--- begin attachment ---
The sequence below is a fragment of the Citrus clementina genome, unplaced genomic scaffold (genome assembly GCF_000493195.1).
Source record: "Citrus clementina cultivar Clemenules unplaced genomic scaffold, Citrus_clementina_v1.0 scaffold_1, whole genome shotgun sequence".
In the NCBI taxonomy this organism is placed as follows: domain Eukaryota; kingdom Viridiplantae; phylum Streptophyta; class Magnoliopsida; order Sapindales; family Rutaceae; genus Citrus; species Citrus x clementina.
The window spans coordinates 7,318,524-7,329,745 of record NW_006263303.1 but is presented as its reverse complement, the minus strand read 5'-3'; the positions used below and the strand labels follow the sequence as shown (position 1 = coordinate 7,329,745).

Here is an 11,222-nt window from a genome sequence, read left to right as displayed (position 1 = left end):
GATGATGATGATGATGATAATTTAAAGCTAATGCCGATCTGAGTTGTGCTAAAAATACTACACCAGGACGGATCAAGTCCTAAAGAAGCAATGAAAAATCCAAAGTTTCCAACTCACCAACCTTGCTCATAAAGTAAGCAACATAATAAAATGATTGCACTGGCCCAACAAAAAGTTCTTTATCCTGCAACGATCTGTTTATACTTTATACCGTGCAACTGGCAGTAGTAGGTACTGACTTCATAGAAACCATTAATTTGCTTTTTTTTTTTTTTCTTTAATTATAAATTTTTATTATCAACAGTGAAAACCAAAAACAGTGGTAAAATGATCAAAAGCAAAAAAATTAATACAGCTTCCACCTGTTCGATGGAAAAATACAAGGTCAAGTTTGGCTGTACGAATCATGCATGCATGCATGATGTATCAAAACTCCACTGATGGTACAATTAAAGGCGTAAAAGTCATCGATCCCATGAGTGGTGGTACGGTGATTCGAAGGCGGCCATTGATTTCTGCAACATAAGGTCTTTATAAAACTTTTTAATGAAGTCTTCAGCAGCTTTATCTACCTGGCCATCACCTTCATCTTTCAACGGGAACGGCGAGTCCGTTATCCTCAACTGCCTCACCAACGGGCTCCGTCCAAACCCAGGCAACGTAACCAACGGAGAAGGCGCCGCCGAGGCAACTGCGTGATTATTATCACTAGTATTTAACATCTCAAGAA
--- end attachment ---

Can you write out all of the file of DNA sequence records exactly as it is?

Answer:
The sequence below is a fragment of the Citrus clementina genome, unplaced genomic scaffold (genome assembly GCF_000493195.1).
Source record: "Citrus clementina cultivar Clemenules unplaced genomic scaffold, Citrus_clementina_v1.0 scaffold_1, whole genome shotgun sequence".
In the NCBI taxonomy this organism is placed as follows: domain Eukaryota; kingdom Viridiplantae; phylum Streptophyta; class Magnoliopsida; order Sapindales; family Rutaceae; genus Citrus; species Citrus x clementina.
The window spans coordinates 7,318,524-7,329,745 of record NW_006263303.1 but is presented as its reverse complement, the minus strand read 5'-3'; the positions used below and the strand labels follow the sequence as shown (position 1 = coordinate 7,329,745).

Here is an 11,222-nt window from a genome sequence, read left to right as displayed (position 1 = left end):
GATGATGATGATGATGATAATTTAAAGCTAATGCCGATCTGAGTTGTGCTAAAAATACTACACCAGGACGGATCAAGTCCTAAAGAAGCAATGAAAAATCCAAAGTTTCCAACTCACCAACCTTGCTCATAAAGTAAGCAACATAATAAAATGATTGCACTGGCCCAACAAAAAGTTCTTTATCCTGCAACGATCTGTTTATACTTTATACCGTGCAACTGGCAGTAGTAGGTACTGACTTCATAGAAACCATTAATTTGCTTTTTTTTTTTTTTCTTTAATTATAAATTTTTATTATCAACAGTGAAAACCAAAAACAGTGGTAAAATGATCAAAAGCAAAAAAATTAATACAGCTTCCACCTGTTCGATGGAAAAATACAAGGTCAAGTTTGGCTGTACGAATCATGCATGCATGCATGATGTATCAAAACTCCACTGATGGTACAATTAAAGGCGTAAAAGTCATCGATCCCATGAGTGGTGGTACGGTGATTCGAAGGCGGCCATTGATTTCTGCAACATAAGGTCTTTATAAAACTTTTTAATGAAGTCTTCAGCAGCTTTATCTACCTGGCCATCACCTTCATCTTTCAACGGGAACGGCGAGTCCGTTATCCTCAACTGCCTCACCAACGGGCTCCGTCCAAACCCAGGCAACGTAACCAACGGAGAAGGCGCCGCCGAGGCAACTGCGTGATTATTATCACTAGTATTTAACATCTCAAGAA